Are you interested to learn how to start an avocado farm? Embarking on this journey requires time, effort, and commitment. Plus, you need to consider a number of factors including soil preparation, as well as weather conditions.

You’re probably aware that avocado trees or Persea spp, are originally from Mexico. This explains why one of the famous Mexican cuisines include avocado-based guacamole.

You can choose to grow avocado trees indoors or outdoors. If you plan to grow them in a hobby greenhouse or at home, all you have to do is to sow the seeds in pots. When they’re grown outdoors, avocado trees can grow up to 40 feet. You can al

Moreover, these trees thrive well in regions where the weather is mostly warm and sunny. However, don’t expect them to grow in areas that experience extreme temperatures during the summer and winter.


Avocado: The Superfood

Did you know that the global demand for avocados has been steadily increasing? Aside from the fact that its fruit is known for its full, buttery flavor and rich texture, it’s also packed with loads of essential nutrients that are good for your body.

A single serving of avocado fruit contains vitamin K, vitamin C, folate, potassium, vitamin B1, vitamin B2, vitamin B3, vitamin B5, vitamin B6, vitamin E, manganese, magnesium, iron, copper, zinc, and vitamin A.  It also has protein, fiber, and healthy fats. If you’re on a low-carb plant food diet, you’d want to incorporate avocados into your diet.


What are the Growing Requirements of an Avocado Tree?

Since avocado trees need to be grown in warm semi-humid climates, they only grow in U.S. Department of Agriculture (USDA) plant hardiness zones 8 to 11. However, it’s important to note that while avocado trees may be grown in those zones, they don’t always thrive well in areas that get extremely hot during the summer or frosty, chilly, or snowy in the winter. This implies that the ideal environment for an avocado tree should have moderate temperatures all-year-round.


What are the 3 Primary Groups of Avocado Trees?

If you’re planning to start an avocado farm, you need to know the 3 main groups of avocado trees: Guatemalan, West Indian, and Mexican. Each type has its own ideal growing range.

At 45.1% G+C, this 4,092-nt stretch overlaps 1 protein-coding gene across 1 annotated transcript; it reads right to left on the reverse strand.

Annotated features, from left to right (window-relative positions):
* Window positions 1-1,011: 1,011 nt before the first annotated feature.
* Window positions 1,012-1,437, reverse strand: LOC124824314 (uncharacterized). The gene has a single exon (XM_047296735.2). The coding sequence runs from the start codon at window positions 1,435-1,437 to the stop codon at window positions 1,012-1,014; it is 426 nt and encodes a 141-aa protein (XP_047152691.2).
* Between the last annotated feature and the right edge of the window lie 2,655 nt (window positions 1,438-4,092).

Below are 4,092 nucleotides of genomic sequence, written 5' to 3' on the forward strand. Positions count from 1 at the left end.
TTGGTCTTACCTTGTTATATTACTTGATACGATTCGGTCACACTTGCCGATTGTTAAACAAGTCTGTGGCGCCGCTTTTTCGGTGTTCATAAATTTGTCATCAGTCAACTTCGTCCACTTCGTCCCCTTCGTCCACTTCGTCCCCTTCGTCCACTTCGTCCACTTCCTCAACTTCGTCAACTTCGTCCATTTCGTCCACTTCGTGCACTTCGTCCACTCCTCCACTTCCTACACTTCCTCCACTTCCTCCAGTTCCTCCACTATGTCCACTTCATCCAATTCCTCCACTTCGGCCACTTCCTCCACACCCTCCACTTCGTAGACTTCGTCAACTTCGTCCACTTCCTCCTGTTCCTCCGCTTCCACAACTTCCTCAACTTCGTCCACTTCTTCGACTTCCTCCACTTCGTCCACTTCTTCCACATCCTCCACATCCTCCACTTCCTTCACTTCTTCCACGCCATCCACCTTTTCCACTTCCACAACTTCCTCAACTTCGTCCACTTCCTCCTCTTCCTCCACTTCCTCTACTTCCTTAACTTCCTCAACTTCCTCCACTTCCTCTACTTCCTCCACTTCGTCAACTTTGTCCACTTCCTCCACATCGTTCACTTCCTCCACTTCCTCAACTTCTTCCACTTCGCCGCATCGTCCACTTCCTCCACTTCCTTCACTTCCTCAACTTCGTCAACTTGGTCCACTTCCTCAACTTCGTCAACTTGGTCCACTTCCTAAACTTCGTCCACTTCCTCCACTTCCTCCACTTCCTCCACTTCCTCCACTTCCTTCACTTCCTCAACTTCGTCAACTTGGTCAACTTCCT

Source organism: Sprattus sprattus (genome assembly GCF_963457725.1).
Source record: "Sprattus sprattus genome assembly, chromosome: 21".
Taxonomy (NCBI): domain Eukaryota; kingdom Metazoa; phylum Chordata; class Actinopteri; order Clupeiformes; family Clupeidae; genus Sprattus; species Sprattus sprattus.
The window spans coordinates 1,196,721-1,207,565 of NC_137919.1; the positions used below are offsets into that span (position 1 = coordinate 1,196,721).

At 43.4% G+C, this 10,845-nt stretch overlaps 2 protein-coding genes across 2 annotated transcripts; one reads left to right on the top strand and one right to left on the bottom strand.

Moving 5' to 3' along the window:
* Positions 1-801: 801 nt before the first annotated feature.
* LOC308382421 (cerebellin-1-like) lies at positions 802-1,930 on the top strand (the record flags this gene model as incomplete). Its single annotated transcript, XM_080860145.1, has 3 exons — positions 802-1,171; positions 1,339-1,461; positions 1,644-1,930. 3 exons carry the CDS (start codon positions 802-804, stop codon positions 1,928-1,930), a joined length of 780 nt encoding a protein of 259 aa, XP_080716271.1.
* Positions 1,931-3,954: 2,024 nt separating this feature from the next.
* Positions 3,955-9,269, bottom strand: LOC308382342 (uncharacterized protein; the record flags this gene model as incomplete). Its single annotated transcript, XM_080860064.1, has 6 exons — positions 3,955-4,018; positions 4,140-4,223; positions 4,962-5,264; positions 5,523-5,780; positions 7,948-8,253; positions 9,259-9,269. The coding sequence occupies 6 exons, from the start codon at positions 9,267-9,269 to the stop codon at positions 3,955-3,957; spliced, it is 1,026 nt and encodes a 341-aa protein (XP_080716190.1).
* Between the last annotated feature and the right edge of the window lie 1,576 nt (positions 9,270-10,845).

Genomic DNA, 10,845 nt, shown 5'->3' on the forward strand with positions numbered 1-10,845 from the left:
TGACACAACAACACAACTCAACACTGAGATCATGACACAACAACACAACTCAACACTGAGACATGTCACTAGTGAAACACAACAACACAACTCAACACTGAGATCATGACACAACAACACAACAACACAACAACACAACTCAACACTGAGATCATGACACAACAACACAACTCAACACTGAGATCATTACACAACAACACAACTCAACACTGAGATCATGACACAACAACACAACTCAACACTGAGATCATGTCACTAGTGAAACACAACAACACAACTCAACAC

Guatemalan Avocados

A Guatemalan avocado is known for its hard skin that features plenty of warts.


West Indian Avocados

This type of avocado tends to flourish in warm climates. Unlike the Guatemalan avocado, a West Indian avocado has thin and shiny skin and could weigh up to 5 pounds.


Mexican Avocados

A Mexican avocado thrives well in tropical highland areas. Compared to the other avocado groups, the Mexican avocado is more tolerant of cold weather. In fact, it can manage to survive even when temperatures drop to 26˚F.

Moreover, this type of avocado produces smaller fruit that weighs less than a single pound and its skin has a distinct papery-smoothness to it.


Expert Tips on How to Start an Avocado Farm

Unless you’re willing to take on a long-term project, spend a considerable amount of money on planting, and wait for a period of 3 to 5 years for your first harvest, don’t get into avocado farming. However, if you’re willing to go through the whole nine yards to enjoy top yields for many years, check out this guide:


Tip #1: Plant them in areas where the temperatures are consistently cool

Be sure to plant your avocado trees in cool temperatures that can range between 68˚F to 75˚F on a daily basis to avoid fruit drop. However, when they’re flowering, or when they’re starting to bear fruit, the humidity levels shouldn’t go below 50% at midday.


Tip #2: They don’t like wind

In case you’re not aware, avocado trees have brittle branches that easily snap off. For this reason, it’s best not to plant them in areas that are mostly windy because wind can cause considerable damage to their fruit.


Tip #3: Most of them need proper irrigation

If your avocados are rain-fed, they need to have at least 1,000 mm rainfall spread out throughout each year. Before their flowering season, avocado trees require a drier season that lasts for about 2 months. On a weekly basis, avocado trees need about 25 mm water.

It’s extremely important to test the quality of irrigation water because if its pH and bicarbonates are really high, they trigger a build-up of free lime in the soil. You also need to remember that high levels of sodium and chloride can have a negative impact on your avocado plants.

Since the plant’s roots are shallow, the ideal way to apply water is via a micro-sprinkler or drip. This ensures an even distribution throughout the avocado tree’s root area.

Moreover, proper moisture control needs to be ensured in the root zone because this area tends to easily dry up.


Tip #4: Determine the soil’s suitability and prepare it accordingly

You can’t just plant an avocado seed on soil that hasn’t been prepared accordingly. To prepare the soil for planting, you need to dig soil profile pits throughout your farm. Make sure that the pits are 1.5 m deep.

Only a single put per ha is required. However, you need to dig more pits if the location is non-homogenous or hilly. Check the color of the soil, its texture, structure, patches, sitting water, concretions, hardpans, stones, and gravel.



Grow Your Avocado Trees in a Hobby Greenhouse!

Since avocado trees require specific levels of temperature and humidity, you’ll find it easier to grow them in a hobby greenhouse. The enclosed space allows you to customize the environment to meet the needs of your plants. What’s more, it protects them from strong winds and the constant threat of pests.

Learning how to start an avocado farm outdoors is great, but growing them inside a hobby greenhouse is even better.